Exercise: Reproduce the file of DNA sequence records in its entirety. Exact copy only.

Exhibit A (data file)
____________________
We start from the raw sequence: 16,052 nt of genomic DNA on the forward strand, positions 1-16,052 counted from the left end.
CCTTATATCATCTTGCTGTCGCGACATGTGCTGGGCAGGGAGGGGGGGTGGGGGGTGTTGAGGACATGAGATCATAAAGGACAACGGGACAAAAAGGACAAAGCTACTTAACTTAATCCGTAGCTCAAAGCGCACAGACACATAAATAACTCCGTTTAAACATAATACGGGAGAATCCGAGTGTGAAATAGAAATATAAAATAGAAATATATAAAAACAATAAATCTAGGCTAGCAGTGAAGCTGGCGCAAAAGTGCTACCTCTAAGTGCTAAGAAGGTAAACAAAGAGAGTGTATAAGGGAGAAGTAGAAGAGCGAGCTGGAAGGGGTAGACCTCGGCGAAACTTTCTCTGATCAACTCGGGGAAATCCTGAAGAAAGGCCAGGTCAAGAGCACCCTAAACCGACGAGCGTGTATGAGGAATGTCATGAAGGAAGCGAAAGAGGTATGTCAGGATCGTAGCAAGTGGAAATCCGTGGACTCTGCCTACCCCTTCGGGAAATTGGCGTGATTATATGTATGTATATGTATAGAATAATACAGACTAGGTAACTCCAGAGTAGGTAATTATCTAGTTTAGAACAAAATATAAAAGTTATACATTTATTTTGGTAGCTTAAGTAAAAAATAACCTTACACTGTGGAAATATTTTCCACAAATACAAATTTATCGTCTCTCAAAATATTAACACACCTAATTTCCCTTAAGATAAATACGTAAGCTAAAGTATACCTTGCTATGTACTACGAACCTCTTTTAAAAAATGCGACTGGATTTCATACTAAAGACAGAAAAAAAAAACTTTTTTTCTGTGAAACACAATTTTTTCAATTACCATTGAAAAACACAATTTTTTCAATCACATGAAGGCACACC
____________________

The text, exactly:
We start from the raw sequence: 16,052 nt of genomic DNA on the forward strand, positions 1-16,052 counted from the left end.
CCTTATATCATCTTGCTGTCGCGACATGTGCTGGGCAGGGAGGGGGGGTGGGGGGTGTTGAGGACATGAGATCATAAAGGACAACGGGACAAAAAGGACAAAGCTACTTAACTTAATCCGTAGCTCAAAGCGCACAGACACATAAATAACTCCGTTTAAACATAATACGGGAGAATCCGAGTGTGAAATAGAAATATAAAATAGAAATATATAAAAACAATAAATCTAGGCTAGCAGTGAAGCTGGCGCAAAAGTGCTACCTCTAAGTGCTAAGAAGGTAAACAAAGAGAGTGTATAAGGGAGAAGTAGAAGAGCGAGCTGGAAGGGGTAGACCTCGGCGAAACTTTCTCTGATCAACTCGGGGAAATCCTGAAGAAAGGCCAGGTCAAGAGCACCCTAAACCGACGAGCGTGTATGAGGAATGTCATGAAGGAAGCGAAAGAGGTATGTCAGGATCGTAGCAAGTGGAAATCCGTGGACTCTGCCTACCCCTTCGGGAAATTGGCGTGATTATATGTATGTATATGTATAGAATAATACAGACTAGGTAACTCCAGAGTAGGTAATTATCTAGTTTAGAACAAAATATAAAAGTTATACATTTATTTTGGTAGCTTAAGTAAAAAATAACCTTACACTGTGGAAATATTTTCCACAAATACAAATTTATCGTCTCTCAAAATATTAACACACCTAATTTCCCTTAAGATAAATACGTAAGCTAAAGTATACCTTGCTATGTACTACGAACCTCTTTTAAAAAATGCGACTGGATTTCATACTAAAGACAGAAAAAAAAAACTTTTTTTCTGTGAAACACAATTTTTTCAATTACCATTGAAAAACACAATTTTTTCAATCACATGAAGGCACACC